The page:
Government system as soon as the Government obtained new vehicles 
designed for this purpose. At the time this decision was made, the 
AEC was already using its own transportation system for shipments 
of nuclear materials associated with the weapons program. 

The immediate significance of this decision was in the displacement 
of commercial carriers who under contract to ERDA were currently 
involved in transportation of Government-owned materials. The 
longer term significance is that the same logic leading to this decision 
could lead to a determination that adequate protection of privately 
owned materials in transit would also require a Federal transportation 
system in place of private carriers. While at present the number of 
shipments of privately owned materials is small, that number would 
increase substantially were the NRC to permit the use of plutonium 
as a reactor fuel. A Federal takeover of this element of the industry 
would therefore represent a major move by the Federal Government 
in an area traditionally reserved to the private sector. 

With regard to the possibility of the latter, Mr. Harvey E. Lyon, 
Director of ERDA's Division of Safeguards and Security, testified: 

I know of no decision arrived at by either the Nuclear Regulatory Commission 
or ERDA at the present time for transporting privately owned material. 1 

Frank Graham of the Atomic Industrial Forum testified that the 
Forum's Safeguards Policy Committee was of the opinion that: 

Private equipment and guards operating under Government orders would 
provide appropriate security assurance. 9 

Whatever the eventual decision regarding transport of privately 

owned material, the current AEC/ERDA decision that Government- 
owned material he transported via a Government system was criticized 
by Samuel EdloW, president of Edlow International, Inc. which act- 
as agent for shippers of nuclear materials: 

■ [bid., p. 516. 

< [bid., ; 



We deplore and protest the ERDA plan under which at this very moment a 
Government transportation network has already replaced private industry as a 
carrier of nuclear materials, and which now threatens to expand to that point 
where all of us are driven out of business in favor of a Government-owned and 
operated transportation monopoly. 3 


The very thought that the Government functions better than private industry 
as a security organization is WTong, and is not based on facts. The attempt on the 
part of Government; namely, ERDA, to usurp the security function of private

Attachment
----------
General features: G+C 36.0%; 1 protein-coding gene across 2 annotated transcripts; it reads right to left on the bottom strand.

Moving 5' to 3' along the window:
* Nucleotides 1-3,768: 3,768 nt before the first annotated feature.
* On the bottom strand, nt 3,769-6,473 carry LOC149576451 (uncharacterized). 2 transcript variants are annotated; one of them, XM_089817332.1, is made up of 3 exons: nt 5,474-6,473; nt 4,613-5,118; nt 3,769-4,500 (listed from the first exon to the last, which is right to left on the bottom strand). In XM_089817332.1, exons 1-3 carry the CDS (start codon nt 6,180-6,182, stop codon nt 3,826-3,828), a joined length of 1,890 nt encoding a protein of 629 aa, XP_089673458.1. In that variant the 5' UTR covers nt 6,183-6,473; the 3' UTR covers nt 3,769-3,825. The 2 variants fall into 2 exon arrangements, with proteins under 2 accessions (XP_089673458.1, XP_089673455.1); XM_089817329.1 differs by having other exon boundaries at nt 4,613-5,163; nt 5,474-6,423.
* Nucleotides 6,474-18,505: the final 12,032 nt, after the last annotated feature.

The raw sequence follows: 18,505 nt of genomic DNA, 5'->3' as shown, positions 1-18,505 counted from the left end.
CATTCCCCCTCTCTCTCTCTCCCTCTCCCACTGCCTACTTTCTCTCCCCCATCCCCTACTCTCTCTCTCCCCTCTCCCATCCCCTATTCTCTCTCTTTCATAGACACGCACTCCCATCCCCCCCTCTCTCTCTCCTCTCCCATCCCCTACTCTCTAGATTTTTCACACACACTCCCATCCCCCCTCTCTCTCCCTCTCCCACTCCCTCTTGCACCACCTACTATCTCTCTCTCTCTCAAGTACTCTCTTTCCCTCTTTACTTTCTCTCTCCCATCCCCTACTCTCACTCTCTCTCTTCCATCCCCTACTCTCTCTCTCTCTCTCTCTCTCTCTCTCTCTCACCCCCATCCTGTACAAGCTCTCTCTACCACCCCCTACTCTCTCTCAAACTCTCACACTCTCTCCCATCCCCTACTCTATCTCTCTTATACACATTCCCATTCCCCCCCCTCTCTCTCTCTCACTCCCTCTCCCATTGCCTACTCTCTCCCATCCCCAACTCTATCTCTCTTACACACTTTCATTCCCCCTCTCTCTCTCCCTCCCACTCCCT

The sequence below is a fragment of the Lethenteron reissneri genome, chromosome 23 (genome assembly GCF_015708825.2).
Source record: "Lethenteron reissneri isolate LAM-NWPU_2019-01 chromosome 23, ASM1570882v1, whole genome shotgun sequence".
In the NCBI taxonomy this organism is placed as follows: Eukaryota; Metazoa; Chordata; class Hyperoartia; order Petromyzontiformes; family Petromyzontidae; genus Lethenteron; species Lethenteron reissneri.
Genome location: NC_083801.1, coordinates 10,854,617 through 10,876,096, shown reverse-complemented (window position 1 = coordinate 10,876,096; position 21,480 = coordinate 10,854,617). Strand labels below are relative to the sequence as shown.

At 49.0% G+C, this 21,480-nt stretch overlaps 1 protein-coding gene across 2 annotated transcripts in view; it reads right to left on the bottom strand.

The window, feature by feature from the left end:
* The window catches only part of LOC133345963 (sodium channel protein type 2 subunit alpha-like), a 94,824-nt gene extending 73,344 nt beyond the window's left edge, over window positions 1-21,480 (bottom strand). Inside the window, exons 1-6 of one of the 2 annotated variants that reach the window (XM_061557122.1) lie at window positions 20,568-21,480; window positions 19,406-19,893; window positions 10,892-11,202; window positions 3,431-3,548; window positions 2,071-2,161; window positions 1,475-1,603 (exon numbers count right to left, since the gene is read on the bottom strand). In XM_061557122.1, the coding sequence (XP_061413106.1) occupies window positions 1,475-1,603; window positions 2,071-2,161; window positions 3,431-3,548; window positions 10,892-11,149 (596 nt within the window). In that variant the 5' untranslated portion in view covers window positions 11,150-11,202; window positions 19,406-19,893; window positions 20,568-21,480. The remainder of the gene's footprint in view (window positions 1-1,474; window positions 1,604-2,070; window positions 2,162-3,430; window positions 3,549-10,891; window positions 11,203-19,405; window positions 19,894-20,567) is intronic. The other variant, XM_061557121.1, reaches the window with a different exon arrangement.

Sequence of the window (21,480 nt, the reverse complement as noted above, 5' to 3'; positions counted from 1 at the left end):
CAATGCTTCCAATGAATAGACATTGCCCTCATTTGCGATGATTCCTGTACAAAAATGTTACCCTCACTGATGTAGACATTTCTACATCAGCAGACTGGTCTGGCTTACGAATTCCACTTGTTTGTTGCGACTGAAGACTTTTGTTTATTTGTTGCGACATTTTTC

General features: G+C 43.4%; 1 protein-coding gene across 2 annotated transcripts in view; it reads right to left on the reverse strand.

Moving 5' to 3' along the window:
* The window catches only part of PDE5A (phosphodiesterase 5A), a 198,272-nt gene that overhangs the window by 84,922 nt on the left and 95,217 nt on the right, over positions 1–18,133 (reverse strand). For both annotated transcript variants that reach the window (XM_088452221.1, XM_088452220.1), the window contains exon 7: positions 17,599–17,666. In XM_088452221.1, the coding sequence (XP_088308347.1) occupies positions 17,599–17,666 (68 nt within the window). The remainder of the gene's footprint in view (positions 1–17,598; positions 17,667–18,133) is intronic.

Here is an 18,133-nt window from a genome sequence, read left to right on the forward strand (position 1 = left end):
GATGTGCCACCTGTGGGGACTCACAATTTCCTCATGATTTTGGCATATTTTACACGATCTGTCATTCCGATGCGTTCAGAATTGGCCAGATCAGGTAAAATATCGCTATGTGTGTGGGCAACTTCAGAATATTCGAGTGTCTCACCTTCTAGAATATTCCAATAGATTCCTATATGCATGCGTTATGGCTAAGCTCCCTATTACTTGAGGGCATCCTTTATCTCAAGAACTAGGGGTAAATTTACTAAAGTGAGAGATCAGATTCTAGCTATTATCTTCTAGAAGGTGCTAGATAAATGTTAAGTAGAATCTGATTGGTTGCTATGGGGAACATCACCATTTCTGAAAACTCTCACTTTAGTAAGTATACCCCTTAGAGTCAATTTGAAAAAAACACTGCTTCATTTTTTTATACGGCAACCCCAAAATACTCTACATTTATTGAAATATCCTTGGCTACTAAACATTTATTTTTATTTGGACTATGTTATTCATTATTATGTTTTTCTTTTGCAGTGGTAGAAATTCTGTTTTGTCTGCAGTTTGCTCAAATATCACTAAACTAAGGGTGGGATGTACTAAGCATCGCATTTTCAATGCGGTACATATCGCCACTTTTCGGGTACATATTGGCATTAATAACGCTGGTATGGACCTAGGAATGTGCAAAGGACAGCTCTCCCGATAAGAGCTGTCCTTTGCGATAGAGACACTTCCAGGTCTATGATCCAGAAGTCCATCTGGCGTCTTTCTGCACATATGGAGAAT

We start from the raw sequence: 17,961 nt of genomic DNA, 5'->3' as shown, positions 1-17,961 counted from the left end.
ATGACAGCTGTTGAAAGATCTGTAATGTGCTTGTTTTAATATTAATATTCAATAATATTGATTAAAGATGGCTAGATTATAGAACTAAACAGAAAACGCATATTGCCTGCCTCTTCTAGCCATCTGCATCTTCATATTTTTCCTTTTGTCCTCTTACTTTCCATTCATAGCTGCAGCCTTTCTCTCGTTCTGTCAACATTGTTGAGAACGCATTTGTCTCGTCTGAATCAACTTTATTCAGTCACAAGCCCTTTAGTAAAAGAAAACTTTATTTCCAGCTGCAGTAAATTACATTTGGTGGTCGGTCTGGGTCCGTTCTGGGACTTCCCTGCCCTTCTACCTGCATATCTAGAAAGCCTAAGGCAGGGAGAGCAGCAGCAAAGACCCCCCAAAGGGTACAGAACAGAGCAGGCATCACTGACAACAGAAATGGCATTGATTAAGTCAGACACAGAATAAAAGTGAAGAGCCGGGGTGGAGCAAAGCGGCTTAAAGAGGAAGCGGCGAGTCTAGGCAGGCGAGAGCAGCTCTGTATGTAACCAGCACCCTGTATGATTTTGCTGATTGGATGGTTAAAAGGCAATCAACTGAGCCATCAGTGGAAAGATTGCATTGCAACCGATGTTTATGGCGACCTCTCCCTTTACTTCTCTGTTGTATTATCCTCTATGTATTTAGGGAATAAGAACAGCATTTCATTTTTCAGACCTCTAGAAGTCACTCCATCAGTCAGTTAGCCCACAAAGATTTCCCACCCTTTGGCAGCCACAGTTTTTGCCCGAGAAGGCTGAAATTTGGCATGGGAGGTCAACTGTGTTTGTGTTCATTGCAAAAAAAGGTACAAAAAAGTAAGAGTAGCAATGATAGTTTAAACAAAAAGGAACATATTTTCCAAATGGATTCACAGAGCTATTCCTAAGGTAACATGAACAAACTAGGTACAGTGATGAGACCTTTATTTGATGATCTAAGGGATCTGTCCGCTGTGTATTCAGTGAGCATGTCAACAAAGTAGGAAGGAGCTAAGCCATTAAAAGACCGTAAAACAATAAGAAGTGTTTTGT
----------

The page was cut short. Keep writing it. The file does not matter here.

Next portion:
industr}^ must be stopped. The rights of small business enterprises must be 
protected, and we believe they will be. 4 


Let me make it abundantly clear, Mr. Chairman, that w r e believe that the 
Congress and the executive have, wittingly or unwittingly, violated the very 
spirit of the free enterprise system by sponsoring and supporting the replacement 
of the private enterprise system by a Government-owned-and-operated monopoly. 5 

On April 27 the subcommittee sought a more complete explanation 
from ERDA concerning the basis for its determination that Govern- 
ment-owned materials should be transported by the ERDA trans- 
portation system. On June 29, 1976, ERDA informed the subcom- 
mittee that a response to its request would be dela\-ed owing to the 
need to respond first to a request for information from the Office' of 
Management and Budget on the same matter. The OMB had asked 
ERDA "certain questions and for certain analysis with respect to the 
(ERDA transportation) system's expansion to handle the non- 
weapons SNM (strategic nuclear material)." 

The subcommittee received from ERDA on August 30, 1976, the 
following response to its April 27 request: 

U.S. Energy Research and Development Administration, 

Washington, D.C., August 27, 1976. 
Hon. Morris Udall, 
House of Representatives. 

Dear Mr. Udall: On June 29, 1976, I wrote to you at Dr. Seamans request 
concerning the plans of the Energy Research and Development Administration 
(ERDA) to extend the coverage of its existing transportation system for highway 
movement of nuclear weapons to include shipment of strategic quantities of 
ERDA-owned special nuclear material (SNM). 

The decision to include shipments of nonweapons SNM was made by the Atomic 
Energy Commission (AEC) on August 2, 1974. On March 29, 1976, after thorough 
reexamination, that earlier decision was reaffirmed by the Administrator of Energy 
Research and Development. In reaching this decision, the Administrator deter- 
mined that the most effective and efficient security would be provided by expan- 
sion of the existing ERDA system's shipments to cover all strategic quantities 
of ERDA-owned SNM, and that this security was essential considering the large 
number of shipments involved. 

The decision to enlarge the coverage of our ERDA highway transportation 
system was reached only after careful review of all the factors of comparison 
between an integrated Federal system and one which would include some degree 
of commercial participation. While ERDA remains firmly committed to a policy 
of Reliance on the private sector to supply its needs and provide its services, we 
are convinced in this particular case that there is a compelling basis for the 
judgment that ERDA can best fulfill its responsibilities for transporting weapons 
and strategic quantities of Government-owned SNM with the required degree of 
safety and security by using its own unified, single-manager transportation